"Games of chance or wagers," says the Catechism of the Catholic Church, "are not in themselves contrary to justice. They become morally unacceptable when they deprive someone of what is necessary to provide for his needs and those of others" (no. 2413). The Catechism, of course, does not address the more profound questions associated with an elaborate system of gambling.

Despite our history, there has also remained a deeper unease with compulsive gambling, ruinous gambling, and any gambling which detours the essentials of life, such as grocery money, away from their responsible use. This unease has at times in other Christian communities led to an understandable, complete moral condemnation of gambling in all forms.

Following our Catholic tradition, it seems important for the bishops of Alberta to offer a more nuanced moral judgment of gambling and to issue a Gospel challenge to all Christians in the face of the increasing opportunities to gamble in our society.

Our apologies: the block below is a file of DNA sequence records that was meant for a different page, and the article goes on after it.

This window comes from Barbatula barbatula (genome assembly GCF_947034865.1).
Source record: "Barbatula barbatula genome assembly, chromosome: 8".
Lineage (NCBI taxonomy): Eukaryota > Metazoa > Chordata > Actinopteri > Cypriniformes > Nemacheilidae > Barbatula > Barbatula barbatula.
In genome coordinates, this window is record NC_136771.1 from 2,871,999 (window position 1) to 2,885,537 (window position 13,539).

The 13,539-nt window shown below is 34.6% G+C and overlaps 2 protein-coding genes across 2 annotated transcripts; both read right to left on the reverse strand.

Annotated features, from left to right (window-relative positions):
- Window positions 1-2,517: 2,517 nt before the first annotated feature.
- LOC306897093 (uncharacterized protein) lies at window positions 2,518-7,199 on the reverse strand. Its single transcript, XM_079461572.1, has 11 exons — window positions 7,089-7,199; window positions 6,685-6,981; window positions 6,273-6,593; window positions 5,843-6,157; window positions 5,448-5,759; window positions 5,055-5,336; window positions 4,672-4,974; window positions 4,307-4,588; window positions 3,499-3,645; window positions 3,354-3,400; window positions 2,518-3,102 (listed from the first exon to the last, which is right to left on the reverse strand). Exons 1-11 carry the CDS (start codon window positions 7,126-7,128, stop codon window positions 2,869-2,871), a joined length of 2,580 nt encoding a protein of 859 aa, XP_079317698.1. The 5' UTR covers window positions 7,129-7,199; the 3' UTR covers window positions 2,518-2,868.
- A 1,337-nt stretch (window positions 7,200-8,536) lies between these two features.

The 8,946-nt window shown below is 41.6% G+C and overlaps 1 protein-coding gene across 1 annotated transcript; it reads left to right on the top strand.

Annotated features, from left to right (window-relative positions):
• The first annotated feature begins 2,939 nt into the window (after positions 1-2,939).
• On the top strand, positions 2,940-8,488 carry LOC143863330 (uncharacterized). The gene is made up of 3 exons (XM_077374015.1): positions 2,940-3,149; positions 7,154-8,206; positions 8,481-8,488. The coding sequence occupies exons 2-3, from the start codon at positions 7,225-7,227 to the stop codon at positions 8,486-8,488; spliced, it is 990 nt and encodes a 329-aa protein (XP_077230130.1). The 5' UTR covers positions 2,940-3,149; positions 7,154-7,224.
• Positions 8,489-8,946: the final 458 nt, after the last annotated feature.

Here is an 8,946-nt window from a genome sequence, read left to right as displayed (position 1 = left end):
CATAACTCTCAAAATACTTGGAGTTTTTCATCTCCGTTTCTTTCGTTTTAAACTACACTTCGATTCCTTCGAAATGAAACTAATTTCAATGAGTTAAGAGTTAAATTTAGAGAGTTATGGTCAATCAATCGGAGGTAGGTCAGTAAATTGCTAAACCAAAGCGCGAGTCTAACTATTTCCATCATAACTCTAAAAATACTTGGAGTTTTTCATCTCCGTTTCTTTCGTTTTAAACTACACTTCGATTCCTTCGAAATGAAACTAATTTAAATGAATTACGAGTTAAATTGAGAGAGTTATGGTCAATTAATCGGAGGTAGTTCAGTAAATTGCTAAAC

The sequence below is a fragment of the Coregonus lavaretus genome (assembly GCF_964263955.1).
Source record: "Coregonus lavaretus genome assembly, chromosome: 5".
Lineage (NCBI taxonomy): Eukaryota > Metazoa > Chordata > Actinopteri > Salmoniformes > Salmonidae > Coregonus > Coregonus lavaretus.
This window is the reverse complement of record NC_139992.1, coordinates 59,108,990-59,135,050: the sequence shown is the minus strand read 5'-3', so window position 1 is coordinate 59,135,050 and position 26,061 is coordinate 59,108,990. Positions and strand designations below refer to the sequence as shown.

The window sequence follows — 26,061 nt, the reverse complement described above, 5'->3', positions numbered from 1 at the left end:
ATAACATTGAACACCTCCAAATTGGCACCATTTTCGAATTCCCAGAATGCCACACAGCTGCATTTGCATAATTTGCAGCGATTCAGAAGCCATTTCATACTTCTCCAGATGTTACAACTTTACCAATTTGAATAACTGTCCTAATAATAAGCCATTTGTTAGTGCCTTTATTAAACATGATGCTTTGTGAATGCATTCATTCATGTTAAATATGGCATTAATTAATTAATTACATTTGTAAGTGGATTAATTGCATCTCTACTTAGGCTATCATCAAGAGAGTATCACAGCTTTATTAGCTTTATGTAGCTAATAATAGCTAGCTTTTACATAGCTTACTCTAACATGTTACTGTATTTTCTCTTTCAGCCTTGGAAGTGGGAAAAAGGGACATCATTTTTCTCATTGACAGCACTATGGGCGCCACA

The "harmless" entertainment of gambling can simply be immoral if the necessities of family life are sacrificed. These necessities are not simply monetary. When gambling steals time and attention from spouse, children and family responsibilities, it is immoral.

Gambling, of course, can also become an addiction. While the mechanisms of who gets addicted are not always clearly understood, it is estimated that between three and five per cent of gamblers will have a serious problem beyond their ability to control. A simplistic solution to this problem would be to suggest that anyone in danger of an addiction avoid gambling completely.

Since this problem usually surfaces after recreational gambling or at the end of long-term gambling, recognition and remedies must become more than the responsibility of the individual gambler. Programs to deal with the admitted gambler need to be complemented by efforts to identify and aid the compulsive gambler before disaster takes over.